Trust Transfer Grant Deeds
When creating an estate plan, this is an important document which needs to be included when you transfer the title of the property to a Revocable Living Trust. This document helps to ensure that real property owned by you, will not be subject to probate.
A Trust Transfer Grant Deed allows for real property to be distributed to the beneficiaries, which you named in your Revocable Living Trust. With this document there will be no reassessment of taxes on your property, since you are only altering the “vesting” on the title, and not changing the ownership of the property involved.
Using a Trust Transfer Grant Deed ensures your privacy is maintained, by allowing you to name the “trust” using something other than your own name. Naming a trust is similar to naming a business. You may use any name you choose for the trust. It should be noted that legally the name must include the word “Trust” in the formal documents that are drawn up.
Affidavit Death of a Trustee
If the trustee dies during the lifetime of the trust, the Affidavit Death of a Trustee will need to be executed, recorded and notarized. An Affidavit Death of a Trustee will need to be drawn up designating the successor trustee as the now acting Trustee, or the co-Trustee as the sole Trustee. This is required by law. All real estate documents need a signature, and this new document will now be executed by the newly acting Trustee.
Affidavit Death of a Joint Tenant
If a co-owner of real property dies when property is held in Joint Tenancy, then the Affidavit Death of a Joint Tenant is used, in order to allow the surviving owner to be given control and rights in relation to the property.
When the surviving spouse passes away, then probate will be applicable if the property is not titled in the name of the Trust and no beneficiary deed is has been recorded. If you want to avoid probate in the future, then the surviving spouse should put the property into a Revocable Living Trust, which then allows probate to be avoided.
Affidavit Death of an Owner of Property
People who are dead are not permitted to own real or personal property. Laws state that someone must have control of decisions being made about property. This affidavit will allow the property to pass to the next in line.
Recording and Notarization
It’s important for the above affidavits to be recorded immediately. Once they are notarized and executed your lawyer will record them for you. They will require a notary Jurat and it’s a mistake to have only an acknowledgment. Your lawyer will ensure that this is handled correctly, so that the title and mortgage companies will work with you.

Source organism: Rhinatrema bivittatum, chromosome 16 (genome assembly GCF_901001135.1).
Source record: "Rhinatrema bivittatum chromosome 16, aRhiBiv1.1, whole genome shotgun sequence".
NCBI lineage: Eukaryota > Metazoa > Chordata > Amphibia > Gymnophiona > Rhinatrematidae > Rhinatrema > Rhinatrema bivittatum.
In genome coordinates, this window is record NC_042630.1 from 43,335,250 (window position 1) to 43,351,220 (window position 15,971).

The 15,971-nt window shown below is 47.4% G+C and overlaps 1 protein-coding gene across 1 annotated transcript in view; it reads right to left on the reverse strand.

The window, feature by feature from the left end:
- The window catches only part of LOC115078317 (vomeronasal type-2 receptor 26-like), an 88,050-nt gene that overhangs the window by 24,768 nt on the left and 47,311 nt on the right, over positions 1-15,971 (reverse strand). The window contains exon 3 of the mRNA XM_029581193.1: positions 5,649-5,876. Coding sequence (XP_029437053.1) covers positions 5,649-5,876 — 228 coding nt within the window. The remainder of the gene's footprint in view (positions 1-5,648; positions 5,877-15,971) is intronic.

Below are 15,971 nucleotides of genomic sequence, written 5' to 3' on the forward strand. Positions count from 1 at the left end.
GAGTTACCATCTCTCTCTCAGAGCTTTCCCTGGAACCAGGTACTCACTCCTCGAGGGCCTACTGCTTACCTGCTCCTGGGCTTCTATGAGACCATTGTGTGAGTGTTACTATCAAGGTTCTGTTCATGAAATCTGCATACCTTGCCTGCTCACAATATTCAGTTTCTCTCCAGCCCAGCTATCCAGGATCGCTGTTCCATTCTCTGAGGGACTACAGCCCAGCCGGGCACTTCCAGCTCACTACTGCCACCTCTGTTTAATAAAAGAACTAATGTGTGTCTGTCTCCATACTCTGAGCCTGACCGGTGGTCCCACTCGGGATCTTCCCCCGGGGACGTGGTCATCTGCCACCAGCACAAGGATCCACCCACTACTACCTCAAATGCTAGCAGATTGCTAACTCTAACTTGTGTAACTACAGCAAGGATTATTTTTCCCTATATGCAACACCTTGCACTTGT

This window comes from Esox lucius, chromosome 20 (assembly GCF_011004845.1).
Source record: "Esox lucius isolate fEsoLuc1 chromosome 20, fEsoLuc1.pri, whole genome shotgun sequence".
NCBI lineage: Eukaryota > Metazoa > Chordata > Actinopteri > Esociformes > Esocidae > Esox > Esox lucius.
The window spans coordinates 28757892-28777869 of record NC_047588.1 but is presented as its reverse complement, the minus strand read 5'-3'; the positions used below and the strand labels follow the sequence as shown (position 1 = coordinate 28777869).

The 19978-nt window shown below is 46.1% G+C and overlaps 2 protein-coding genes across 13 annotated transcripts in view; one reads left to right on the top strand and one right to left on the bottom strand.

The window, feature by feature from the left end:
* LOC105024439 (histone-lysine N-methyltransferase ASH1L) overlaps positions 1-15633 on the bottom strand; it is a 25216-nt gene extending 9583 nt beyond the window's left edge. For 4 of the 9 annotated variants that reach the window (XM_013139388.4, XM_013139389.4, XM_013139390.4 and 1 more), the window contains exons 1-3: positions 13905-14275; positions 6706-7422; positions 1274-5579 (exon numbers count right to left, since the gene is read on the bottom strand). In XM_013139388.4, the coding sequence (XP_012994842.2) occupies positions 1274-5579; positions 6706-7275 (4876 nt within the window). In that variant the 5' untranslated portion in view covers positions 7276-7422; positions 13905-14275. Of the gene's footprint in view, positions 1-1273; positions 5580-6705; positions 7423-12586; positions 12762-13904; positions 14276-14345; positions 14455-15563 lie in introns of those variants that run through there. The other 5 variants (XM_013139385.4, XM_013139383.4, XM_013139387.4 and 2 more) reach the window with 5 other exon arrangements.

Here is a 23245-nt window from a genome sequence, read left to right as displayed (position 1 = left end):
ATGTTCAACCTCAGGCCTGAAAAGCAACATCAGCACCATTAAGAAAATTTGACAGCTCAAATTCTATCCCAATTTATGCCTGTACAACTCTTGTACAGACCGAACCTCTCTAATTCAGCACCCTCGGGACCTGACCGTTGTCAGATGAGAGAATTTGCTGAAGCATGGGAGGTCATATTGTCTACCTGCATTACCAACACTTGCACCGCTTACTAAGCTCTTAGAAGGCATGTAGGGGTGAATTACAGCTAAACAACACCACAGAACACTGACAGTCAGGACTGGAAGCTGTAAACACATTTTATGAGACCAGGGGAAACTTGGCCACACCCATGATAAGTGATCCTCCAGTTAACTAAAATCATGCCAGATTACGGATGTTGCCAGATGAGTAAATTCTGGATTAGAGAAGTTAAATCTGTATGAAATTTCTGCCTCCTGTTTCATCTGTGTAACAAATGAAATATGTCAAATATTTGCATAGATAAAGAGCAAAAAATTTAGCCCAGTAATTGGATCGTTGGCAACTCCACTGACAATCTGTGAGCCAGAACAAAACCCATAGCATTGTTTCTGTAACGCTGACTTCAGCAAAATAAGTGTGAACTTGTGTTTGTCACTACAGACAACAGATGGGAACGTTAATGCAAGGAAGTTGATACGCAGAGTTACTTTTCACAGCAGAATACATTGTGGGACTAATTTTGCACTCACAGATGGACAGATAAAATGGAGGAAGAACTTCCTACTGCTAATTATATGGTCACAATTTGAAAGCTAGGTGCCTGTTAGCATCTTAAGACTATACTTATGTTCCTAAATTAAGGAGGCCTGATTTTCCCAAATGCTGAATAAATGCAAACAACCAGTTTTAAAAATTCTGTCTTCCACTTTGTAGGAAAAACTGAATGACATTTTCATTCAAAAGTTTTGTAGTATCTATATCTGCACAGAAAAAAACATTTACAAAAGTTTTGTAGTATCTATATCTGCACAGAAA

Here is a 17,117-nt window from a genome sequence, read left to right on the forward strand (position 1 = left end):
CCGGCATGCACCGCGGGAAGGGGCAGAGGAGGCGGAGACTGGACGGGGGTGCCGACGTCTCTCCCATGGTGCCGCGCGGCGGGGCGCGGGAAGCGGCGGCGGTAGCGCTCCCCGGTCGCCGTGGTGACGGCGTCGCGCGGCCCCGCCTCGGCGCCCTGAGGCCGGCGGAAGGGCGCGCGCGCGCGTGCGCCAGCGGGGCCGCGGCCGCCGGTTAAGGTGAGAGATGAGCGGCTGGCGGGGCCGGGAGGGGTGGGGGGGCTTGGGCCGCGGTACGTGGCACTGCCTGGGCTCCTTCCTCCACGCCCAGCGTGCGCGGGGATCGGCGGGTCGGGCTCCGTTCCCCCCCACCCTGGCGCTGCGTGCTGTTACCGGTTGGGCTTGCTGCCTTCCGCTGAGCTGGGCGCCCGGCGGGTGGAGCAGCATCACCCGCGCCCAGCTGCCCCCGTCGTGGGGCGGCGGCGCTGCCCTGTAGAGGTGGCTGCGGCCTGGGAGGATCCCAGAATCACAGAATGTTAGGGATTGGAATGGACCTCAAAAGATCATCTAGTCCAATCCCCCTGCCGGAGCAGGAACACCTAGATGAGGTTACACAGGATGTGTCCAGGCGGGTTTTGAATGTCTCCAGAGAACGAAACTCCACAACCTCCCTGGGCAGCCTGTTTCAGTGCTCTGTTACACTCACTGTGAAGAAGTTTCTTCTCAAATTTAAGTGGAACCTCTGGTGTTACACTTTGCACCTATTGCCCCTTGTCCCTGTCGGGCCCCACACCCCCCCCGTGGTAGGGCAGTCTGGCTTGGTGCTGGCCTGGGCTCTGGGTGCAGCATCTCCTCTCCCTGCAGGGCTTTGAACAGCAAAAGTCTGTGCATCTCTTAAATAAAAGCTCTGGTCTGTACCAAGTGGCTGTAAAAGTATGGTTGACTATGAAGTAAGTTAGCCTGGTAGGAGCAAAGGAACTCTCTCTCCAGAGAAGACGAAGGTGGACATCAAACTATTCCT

Your property will be legally recorded in the county where it is located, but if you are the owner of properties located out of state, then multiple probates will need to be dealt with. With a Revocable Living Trust, multiple probates can be avoided. The Revocable Living Trust will be the owner of your properties and therefore probate will be avoided.
Preliminary Change of Ownership Document
The County Recorder Office will require this two page document to be recorded, as it states the name of the person who is transferring property to another, and gives a detailed description of the transaction. This document will be required when recording the deed of the property, or when filing an affidavit which affects distribution of property.
All states use a version of this document, with exceptions for Florida, Wisconsin and Hawaii, who have chosen to use a document that is much more detailed and more difficult to prepare. The Change of Ownership Document needs to be correctly filled out, or the assessor for the county will contact you and will likely reassess the property in question.
When couples are transferring property between themselves there are no tax implications. This is often done for reasons of refinancing or for other credit reasons. When transfers occur between parents, children, grandparents or grandchildren, they will be no tax implications. This does not apply if there is a transfer between siblings, and your lawyer should advise you of this.